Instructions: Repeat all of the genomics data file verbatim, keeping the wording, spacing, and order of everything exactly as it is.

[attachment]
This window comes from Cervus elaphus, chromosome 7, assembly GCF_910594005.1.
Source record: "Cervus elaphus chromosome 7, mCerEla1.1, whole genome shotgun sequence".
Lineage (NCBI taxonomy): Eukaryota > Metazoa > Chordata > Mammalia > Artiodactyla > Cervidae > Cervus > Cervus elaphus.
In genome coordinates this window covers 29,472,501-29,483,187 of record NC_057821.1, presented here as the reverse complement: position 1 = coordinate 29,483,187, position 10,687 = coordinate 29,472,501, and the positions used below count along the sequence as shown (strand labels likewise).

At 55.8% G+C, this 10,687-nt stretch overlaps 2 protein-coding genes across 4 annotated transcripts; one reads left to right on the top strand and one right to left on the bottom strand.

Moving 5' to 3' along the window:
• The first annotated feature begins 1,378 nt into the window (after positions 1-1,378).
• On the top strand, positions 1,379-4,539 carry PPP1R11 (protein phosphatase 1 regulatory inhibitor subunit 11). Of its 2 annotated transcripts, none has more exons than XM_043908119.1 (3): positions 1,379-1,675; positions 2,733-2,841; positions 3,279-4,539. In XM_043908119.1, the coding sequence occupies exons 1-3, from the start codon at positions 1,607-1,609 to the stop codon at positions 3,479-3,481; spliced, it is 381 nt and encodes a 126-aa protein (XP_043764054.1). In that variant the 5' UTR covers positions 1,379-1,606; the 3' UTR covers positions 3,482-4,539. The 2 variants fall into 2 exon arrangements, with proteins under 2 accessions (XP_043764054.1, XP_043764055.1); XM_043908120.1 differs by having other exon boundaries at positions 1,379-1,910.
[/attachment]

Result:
This window comes from Cervus elaphus, chromosome 7, assembly GCF_910594005.1.
Source record: "Cervus elaphus chromosome 7, mCerEla1.1, whole genome shotgun sequence".
Lineage (NCBI taxonomy): Eukaryota > Metazoa > Chordata > Mammalia > Artiodactyla > Cervidae > Cervus > Cervus elaphus.
In genome coordinates this window covers 29,472,501-29,483,187 of record NC_057821.1, presented here as the reverse complement: position 1 = coordinate 29,483,187, position 10,687 = coordinate 29,472,501, and the positions used below count along the sequence as shown (strand labels likewise).

At 55.8% G+C, this 10,687-nt stretch overlaps 2 protein-coding genes across 4 annotated transcripts; one reads left to right on the top strand and one right to left on the bottom strand.

Moving 5' to 3' along the window:
• The first annotated feature begins 1,378 nt into the window (after positions 1-1,378).
• On the top strand, positions 1,379-4,539 carry PPP1R11 (protein phosphatase 1 regulatory inhibitor subunit 11). Of its 2 annotated transcripts, none has more exons than XM_043908119.1 (3): positions 1,379-1,675; positions 2,733-2,841; positions 3,279-4,539. In XM_043908119.1, the coding sequence occupies exons 1-3, from the start codon at positions 1,607-1,609 to the stop codon at positions 3,479-3,481; spliced, it is 381 nt and encodes a 126-aa protein (XP_043764054.1). In that variant the 5' UTR covers positions 1,379-1,606; the 3' UTR covers positions 3,482-4,539. The 2 variants fall into 2 exon arrangements, with proteins under 2 accessions (XP_043764054.1, XP_043764055.1); XM_043908120.1 differs by having other exon boundaries at positions 1,379-1,910.